Author : Julian Miles, Staff Writer

The Nighthawk café is quiet. In the dim light cast by grimy neon tubes, two men sit nursing mugs of coffee and shot glasses of whisky.

“Looks good, Crow. Looks good.”

The older of the two waves his hand, encompassing the café and buildings nearby.

“Thanks, Jonah. The ‘Nighthawk’ is the heart of this. People have so much to talk on, since the war.”

“Yeah, every man and woman served. Makes for some deep common ground. Conversations go better when you’ve got shared experience. And, if the experiences are grim enough, truths come out.”

Crow coughs and grins: “Ain’t that a fact. But, the truth that built this came from my old man. He always said ‘when everything changes, take time to watch how people change in response, before you make a move’.”

“That’s why you didn’t reopen the bar straight after disarmament?”

“Yes. Looking after a bar was a good game for lively types before the war. You should know, you were one of my regular bouncers. But, the war changed the game. So, I took the old man’s advice. Let every other joint open up, thinking business was back to normal.”

“How could it be, after ten years of hell-on-Earth?”

“Spot on. The new bars got torn to pieces, restaurants demolished, concert halls razed. Everyone knew how to fight: every brawl became a battle when you threw in PTSD and other lingering souvenirs. That’s when law enforcement resorted to simply holding perimeters until the fighting died out.”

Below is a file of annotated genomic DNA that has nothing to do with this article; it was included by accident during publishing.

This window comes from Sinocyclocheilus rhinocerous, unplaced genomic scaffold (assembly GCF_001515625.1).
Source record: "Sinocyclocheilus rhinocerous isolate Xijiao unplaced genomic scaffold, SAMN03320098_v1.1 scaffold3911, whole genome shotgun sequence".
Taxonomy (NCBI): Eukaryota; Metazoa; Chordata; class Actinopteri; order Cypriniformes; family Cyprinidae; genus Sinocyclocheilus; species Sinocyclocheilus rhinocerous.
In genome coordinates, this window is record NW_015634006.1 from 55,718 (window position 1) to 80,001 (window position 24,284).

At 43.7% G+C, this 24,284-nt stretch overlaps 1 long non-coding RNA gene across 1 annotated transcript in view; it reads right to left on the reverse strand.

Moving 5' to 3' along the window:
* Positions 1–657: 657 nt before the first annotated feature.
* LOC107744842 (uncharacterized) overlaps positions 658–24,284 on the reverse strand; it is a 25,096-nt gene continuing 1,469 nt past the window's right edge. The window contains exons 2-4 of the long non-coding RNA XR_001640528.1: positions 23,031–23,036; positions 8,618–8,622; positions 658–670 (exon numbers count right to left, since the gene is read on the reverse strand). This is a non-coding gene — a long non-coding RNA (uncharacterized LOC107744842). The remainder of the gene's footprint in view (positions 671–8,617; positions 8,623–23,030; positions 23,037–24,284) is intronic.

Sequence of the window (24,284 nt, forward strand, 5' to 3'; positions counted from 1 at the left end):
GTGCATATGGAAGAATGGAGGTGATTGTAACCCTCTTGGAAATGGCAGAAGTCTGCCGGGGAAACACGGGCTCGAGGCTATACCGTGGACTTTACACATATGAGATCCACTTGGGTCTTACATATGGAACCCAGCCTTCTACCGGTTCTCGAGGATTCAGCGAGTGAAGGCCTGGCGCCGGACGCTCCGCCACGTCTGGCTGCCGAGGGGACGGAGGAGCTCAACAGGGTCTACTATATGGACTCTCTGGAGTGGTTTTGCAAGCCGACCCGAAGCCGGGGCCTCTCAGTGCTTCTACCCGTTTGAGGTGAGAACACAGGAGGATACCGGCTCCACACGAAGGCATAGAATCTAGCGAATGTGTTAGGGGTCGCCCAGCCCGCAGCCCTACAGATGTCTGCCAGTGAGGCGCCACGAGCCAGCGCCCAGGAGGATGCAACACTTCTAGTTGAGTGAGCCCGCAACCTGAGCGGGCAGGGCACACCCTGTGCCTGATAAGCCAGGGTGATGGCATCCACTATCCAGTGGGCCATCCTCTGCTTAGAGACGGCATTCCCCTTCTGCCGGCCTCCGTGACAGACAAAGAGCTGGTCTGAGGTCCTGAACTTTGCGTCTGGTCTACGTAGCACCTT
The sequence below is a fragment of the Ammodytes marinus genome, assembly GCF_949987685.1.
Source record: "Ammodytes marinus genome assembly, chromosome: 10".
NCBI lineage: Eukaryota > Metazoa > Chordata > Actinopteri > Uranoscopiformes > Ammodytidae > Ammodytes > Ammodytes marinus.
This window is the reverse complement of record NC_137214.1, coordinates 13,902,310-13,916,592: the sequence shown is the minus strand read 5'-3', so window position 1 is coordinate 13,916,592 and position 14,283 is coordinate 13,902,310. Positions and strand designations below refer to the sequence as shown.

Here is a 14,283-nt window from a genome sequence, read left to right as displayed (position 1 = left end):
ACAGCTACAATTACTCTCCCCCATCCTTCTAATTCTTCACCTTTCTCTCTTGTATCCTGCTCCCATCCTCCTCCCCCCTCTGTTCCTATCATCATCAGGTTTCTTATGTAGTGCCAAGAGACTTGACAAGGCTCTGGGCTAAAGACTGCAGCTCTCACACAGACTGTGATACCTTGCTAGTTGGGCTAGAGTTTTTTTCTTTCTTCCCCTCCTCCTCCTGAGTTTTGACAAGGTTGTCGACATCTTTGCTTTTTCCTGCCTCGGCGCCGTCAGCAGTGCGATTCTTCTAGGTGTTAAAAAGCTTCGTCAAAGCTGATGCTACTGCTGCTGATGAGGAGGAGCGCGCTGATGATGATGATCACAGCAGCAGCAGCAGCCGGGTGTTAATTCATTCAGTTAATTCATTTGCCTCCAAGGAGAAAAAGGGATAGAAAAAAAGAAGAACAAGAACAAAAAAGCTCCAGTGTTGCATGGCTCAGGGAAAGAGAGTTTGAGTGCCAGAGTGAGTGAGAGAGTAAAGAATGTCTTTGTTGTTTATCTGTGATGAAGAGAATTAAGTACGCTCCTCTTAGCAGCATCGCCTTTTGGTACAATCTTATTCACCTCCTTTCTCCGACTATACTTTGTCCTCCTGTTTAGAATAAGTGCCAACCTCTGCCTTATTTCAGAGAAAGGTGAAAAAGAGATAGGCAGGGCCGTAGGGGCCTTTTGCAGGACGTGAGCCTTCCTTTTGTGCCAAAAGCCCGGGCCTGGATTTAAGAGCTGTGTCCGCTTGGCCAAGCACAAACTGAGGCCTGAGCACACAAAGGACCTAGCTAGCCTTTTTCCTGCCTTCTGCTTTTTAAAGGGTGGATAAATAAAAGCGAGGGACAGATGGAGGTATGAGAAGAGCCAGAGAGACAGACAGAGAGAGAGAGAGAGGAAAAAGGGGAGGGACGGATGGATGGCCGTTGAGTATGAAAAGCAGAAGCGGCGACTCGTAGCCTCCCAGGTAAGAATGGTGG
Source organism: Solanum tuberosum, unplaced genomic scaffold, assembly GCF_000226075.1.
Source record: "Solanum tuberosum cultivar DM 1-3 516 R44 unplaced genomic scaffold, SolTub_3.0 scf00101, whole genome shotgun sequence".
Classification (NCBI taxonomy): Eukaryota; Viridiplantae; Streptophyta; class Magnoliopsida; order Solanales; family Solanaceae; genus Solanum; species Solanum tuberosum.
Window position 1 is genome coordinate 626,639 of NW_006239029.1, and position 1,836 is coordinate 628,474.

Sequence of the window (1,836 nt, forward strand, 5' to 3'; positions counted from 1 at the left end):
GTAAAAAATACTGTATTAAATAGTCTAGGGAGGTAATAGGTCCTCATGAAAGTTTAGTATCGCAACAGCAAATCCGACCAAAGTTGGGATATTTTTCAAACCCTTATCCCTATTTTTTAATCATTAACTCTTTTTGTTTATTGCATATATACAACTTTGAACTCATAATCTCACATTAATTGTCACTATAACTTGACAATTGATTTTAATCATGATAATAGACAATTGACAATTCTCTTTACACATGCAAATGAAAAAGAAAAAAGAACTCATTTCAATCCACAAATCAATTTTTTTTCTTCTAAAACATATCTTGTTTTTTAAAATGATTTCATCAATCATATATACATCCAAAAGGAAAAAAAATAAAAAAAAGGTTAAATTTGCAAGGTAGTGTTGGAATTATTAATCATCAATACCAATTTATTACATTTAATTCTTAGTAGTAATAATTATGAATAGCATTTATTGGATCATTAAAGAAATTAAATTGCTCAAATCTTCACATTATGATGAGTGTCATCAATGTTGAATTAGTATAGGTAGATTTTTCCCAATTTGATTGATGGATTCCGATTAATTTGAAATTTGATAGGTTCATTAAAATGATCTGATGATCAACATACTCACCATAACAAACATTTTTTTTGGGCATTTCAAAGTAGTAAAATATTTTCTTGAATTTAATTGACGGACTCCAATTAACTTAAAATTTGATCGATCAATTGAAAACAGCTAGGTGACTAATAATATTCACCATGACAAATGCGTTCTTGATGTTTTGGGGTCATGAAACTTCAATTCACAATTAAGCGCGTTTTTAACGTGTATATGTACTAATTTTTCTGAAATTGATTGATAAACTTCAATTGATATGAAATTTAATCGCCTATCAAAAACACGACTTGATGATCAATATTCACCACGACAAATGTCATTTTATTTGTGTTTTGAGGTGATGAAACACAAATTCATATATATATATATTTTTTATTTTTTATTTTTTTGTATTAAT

“But you learned.”

“I did. The new place has a stage with force screens to protect the band. The arena is a single piece of cerasteel – nothing that can be torn up for use as a weapon. The bars are shuttered and all drinks come in paper mugs.”

“I miss pint glasses at gigs.”

“Levels of violence change things.”

“Sadly. So, I understand the Nighthawk, and ‘Fortress’: the arena. But a hospital?”

“The bands I host are energetic. The audience is always violently enthusiastic. Seems only fair to offer to patch-up to my patrons after the event. Fun shouldn’t leave you unable to work the following week.”

“I know a few who’d disagree, but no matter.”

“I bought an army surplus field hospital. The volunteer staff just turned up, almost overnight. This area is rundown, services are scant. Free care for all stabilises the area and makes my enterprise immune to criminal pressure: they like a place that fixes combat wounds without questions.”

“I think your new generation security team might have a little to do with that immunity.”

Crow chuckles: “You could be right. They’re all former assault troopers, the fully enhanced kind. They have difficulty fitting into society. I’ve given ‘em a job where hopped-up lunatics try to kill ‘em every night. The challenge of restraining without killing works off the assault kids violent drives. Keeping the whole place safe from criminals eases their hypervigilance issues. I get top security and they get therapy – it’s a win-win situation.”

“It’s nice to be part of the audience instead of watching it, I’ll admit.”

“You should come along for the assault trooper family gigs. It’s all acoustic stuff, with throat singing and mad-ass breakdancing. It’s so strenuously peaceful, it’s insane.”

Jonah sighs: “I like the idea. Something new under this tired sun would be nice.”

“Amen to that. So, you want another shot to keep the last of the coffee company?”

“I’d like another coffee to keep the next pair of shots warm.”

Crow waves to the counterman: “Jimmy! Two more coffees, two more shots, and leave the bottle.”